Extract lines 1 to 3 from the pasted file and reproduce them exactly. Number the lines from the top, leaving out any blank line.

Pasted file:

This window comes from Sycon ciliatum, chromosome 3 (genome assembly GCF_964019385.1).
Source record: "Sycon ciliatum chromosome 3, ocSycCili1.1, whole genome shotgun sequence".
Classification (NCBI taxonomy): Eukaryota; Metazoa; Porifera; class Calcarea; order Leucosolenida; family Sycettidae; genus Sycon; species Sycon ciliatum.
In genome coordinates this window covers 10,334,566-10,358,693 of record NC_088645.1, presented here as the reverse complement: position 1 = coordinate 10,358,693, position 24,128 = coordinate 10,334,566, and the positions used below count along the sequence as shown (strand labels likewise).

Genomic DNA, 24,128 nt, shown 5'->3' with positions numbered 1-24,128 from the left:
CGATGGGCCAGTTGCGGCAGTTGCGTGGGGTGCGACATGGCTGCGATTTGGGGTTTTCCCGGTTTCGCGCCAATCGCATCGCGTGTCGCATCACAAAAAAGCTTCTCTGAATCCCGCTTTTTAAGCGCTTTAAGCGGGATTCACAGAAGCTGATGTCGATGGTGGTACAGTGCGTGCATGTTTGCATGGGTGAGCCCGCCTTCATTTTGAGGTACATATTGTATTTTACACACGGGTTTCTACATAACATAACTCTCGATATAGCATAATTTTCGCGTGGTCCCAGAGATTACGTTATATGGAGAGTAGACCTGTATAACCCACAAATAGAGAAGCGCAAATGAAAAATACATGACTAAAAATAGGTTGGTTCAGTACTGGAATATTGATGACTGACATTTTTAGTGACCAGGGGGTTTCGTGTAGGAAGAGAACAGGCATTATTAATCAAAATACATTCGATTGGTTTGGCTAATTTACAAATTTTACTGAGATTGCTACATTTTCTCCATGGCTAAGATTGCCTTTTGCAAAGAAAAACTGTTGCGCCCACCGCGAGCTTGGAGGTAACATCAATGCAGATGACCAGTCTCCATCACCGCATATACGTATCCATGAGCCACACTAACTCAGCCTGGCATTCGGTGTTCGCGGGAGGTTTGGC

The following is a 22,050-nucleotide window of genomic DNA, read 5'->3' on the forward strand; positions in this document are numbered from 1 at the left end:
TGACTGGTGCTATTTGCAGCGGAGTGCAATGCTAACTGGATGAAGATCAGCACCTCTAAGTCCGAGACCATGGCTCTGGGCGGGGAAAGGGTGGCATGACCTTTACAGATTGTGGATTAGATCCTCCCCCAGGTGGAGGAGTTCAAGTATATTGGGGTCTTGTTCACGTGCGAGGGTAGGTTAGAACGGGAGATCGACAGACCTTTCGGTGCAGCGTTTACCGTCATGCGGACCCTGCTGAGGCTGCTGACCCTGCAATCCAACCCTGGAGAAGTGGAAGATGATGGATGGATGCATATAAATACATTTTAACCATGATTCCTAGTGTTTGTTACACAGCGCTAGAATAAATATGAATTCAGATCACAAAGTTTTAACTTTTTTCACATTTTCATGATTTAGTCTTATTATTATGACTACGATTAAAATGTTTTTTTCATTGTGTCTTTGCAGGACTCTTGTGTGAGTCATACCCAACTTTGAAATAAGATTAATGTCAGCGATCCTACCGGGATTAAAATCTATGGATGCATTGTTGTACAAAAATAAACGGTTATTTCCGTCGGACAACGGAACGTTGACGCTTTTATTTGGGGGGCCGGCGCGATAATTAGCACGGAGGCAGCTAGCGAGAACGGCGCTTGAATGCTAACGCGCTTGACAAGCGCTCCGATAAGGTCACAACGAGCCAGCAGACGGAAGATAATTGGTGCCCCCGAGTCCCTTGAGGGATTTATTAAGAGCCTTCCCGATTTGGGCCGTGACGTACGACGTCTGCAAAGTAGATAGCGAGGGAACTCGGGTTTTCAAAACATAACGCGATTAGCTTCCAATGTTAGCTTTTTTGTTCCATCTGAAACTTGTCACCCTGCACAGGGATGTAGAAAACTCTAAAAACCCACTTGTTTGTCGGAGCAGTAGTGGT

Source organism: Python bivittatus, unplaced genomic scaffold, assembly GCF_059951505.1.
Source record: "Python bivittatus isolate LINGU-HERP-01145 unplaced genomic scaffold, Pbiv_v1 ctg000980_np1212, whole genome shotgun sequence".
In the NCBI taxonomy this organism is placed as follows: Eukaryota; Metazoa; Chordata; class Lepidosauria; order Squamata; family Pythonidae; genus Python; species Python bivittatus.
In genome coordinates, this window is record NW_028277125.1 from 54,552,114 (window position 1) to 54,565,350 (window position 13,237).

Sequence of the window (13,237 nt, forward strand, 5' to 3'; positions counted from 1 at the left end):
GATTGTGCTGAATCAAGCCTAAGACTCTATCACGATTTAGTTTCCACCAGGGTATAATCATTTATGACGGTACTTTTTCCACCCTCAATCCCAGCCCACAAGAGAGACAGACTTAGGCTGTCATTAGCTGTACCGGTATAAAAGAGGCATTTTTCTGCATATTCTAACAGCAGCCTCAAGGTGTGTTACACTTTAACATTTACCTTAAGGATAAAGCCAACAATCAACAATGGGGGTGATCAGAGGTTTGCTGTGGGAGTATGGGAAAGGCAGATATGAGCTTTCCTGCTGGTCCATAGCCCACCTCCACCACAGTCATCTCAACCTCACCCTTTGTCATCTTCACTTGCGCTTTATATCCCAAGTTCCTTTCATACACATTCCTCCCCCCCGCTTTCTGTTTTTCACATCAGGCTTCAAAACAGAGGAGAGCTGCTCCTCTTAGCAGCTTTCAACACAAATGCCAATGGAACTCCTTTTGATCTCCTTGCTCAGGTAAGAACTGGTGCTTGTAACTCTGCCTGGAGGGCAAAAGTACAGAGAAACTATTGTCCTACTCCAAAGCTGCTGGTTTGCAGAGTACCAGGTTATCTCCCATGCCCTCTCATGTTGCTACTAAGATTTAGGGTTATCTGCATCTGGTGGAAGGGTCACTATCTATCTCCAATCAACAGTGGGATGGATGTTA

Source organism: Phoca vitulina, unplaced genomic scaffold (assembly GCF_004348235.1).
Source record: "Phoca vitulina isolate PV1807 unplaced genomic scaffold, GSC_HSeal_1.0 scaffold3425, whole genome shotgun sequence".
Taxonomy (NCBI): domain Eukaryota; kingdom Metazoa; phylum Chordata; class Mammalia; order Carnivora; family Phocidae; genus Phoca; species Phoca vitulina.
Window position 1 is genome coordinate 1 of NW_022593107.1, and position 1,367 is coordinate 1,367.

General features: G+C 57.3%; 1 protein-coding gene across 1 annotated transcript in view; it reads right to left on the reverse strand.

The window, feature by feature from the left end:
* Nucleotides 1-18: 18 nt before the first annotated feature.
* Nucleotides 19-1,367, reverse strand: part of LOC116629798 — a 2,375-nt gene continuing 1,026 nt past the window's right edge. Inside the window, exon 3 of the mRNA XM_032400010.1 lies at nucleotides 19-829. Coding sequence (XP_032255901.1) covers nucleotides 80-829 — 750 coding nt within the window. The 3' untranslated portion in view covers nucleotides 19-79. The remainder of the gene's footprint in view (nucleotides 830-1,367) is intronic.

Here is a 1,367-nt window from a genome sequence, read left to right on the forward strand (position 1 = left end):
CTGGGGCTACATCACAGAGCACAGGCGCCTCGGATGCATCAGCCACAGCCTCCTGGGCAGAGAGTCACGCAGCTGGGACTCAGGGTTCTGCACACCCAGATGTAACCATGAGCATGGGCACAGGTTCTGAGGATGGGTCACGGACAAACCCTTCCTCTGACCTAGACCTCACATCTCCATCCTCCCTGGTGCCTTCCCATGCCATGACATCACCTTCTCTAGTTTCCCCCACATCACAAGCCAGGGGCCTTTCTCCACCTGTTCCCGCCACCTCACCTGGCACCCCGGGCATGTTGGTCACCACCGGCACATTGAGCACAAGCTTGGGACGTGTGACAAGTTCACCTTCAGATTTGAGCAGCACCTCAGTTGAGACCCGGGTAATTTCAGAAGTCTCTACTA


This window comes from Sycon ciliatum, chromosome 3 (genome assembly GCF_964019385.1).
Source record: "Sycon ciliatum chromosome 3, ocSycCili1.1, whole genome shotgun sequence".
Classification (NCBI taxonomy): Eukaryota; Metazoa; Porifera; class Calcarea; order Leucosolenida; family Sycettidae; genus Sycon; species Sycon ciliatum.